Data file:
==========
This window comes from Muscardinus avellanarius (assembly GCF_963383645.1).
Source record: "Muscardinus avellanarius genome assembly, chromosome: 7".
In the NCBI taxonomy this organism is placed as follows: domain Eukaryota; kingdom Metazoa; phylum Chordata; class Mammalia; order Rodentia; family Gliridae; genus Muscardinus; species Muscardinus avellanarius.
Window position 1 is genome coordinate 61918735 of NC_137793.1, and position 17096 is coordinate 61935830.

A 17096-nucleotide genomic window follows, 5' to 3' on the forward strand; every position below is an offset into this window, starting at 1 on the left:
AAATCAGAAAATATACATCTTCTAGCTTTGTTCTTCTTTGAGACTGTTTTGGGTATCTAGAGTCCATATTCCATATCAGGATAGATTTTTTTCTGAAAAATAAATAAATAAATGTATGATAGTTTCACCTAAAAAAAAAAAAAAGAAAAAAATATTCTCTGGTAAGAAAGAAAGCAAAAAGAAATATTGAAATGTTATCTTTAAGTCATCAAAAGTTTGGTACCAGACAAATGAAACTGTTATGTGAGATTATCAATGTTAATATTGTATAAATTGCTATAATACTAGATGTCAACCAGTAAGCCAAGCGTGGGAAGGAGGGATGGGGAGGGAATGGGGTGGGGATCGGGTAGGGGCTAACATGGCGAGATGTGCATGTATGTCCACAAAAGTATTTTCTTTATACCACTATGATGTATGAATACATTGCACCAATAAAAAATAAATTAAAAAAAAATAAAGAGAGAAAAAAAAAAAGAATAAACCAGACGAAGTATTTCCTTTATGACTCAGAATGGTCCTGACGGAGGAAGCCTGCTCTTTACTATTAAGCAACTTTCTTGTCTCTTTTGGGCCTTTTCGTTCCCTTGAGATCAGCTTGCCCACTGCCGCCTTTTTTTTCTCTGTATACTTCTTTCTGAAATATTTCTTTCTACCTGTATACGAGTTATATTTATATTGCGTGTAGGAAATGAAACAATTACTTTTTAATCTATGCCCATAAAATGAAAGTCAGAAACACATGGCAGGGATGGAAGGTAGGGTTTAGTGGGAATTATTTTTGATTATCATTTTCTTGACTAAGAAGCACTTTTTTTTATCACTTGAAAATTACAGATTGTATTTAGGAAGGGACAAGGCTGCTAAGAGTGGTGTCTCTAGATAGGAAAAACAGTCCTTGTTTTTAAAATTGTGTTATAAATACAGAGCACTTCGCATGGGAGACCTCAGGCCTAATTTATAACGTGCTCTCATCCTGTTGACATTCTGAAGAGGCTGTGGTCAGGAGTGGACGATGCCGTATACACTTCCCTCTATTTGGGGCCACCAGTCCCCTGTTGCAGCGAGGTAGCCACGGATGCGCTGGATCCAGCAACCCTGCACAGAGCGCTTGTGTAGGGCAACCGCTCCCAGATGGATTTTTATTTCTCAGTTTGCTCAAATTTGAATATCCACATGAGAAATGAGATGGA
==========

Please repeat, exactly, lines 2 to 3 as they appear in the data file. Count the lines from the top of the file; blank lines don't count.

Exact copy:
Source record: "Muscardinus avellanarius genome assembly, chromosome: 7".
In the NCBI taxonomy this organism is placed as follows: domain Eukaryota; kingdom Metazoa; phylum Chordata; class Mammalia; order Rodentia; family Gliridae; genus Muscardinus; species Muscardinus avellanarius.